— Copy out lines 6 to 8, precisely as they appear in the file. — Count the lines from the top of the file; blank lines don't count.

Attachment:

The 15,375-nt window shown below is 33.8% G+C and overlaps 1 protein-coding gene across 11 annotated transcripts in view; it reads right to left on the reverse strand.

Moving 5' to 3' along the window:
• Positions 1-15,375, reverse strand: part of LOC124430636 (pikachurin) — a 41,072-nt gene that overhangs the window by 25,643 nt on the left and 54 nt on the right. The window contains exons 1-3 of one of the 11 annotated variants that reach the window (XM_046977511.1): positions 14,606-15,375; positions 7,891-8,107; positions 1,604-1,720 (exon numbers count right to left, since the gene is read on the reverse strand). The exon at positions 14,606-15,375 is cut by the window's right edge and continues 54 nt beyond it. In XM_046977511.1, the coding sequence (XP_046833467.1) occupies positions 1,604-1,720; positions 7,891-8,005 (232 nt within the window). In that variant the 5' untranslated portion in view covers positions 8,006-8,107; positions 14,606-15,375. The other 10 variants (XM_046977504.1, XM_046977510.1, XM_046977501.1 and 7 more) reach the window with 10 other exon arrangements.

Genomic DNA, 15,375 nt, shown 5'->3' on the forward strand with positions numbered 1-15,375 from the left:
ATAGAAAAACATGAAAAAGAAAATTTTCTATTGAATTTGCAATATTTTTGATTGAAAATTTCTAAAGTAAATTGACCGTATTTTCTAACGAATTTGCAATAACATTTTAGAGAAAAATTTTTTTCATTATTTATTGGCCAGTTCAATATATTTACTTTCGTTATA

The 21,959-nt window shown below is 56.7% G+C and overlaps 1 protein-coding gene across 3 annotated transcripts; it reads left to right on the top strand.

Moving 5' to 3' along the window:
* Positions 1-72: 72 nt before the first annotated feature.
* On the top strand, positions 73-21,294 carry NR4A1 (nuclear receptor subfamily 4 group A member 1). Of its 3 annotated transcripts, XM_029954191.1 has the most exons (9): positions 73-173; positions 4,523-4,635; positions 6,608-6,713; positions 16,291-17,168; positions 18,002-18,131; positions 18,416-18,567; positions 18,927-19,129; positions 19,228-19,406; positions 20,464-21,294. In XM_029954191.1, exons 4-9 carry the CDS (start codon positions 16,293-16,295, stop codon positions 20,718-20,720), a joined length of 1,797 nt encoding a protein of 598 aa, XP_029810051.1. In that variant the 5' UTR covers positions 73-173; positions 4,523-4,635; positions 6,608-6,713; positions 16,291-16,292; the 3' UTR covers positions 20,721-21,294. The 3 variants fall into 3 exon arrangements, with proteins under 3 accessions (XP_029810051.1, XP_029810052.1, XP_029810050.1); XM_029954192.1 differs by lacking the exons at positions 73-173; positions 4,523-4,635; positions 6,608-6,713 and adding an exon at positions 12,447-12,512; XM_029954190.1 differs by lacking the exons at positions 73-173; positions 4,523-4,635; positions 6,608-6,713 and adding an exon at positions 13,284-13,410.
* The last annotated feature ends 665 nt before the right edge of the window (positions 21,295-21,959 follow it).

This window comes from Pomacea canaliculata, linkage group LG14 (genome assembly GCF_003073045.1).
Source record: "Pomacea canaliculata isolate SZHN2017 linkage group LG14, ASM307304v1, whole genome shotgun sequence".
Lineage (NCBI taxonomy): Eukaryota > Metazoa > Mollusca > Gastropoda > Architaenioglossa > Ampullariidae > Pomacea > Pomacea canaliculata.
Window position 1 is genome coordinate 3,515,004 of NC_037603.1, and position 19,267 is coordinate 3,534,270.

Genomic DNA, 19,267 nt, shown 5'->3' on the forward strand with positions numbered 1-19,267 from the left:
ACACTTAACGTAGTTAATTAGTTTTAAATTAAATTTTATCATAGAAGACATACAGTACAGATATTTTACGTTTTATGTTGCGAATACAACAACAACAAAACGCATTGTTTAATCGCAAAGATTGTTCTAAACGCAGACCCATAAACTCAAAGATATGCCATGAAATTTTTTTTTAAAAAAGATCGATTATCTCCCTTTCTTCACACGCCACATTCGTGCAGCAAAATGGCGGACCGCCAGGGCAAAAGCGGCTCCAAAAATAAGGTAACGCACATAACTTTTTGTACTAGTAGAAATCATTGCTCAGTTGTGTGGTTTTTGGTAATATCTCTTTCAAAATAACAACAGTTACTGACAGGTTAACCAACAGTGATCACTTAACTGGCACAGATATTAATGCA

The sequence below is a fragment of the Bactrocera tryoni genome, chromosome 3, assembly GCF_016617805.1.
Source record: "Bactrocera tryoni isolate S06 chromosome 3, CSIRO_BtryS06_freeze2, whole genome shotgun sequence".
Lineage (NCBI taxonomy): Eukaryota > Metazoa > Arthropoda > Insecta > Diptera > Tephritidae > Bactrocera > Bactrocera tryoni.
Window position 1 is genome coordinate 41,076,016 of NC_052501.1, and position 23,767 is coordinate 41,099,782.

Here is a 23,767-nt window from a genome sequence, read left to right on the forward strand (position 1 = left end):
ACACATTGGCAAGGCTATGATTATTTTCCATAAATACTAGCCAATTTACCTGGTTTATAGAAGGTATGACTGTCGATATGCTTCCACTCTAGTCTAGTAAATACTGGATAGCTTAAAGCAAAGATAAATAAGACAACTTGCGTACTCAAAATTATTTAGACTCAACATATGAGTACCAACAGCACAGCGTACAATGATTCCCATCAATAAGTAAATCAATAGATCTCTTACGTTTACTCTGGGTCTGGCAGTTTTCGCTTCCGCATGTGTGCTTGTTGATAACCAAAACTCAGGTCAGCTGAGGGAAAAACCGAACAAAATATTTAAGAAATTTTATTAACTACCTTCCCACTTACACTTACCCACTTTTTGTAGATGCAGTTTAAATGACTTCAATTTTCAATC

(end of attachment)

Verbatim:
The 21,959-nt window shown below is 56.7% G+C and overlaps 1 protein-coding gene across 3 annotated transcripts; it reads left to right on the top strand.

Moving 5' to 3' along the window:
* Positions 1-72: 72 nt before the first annotated feature.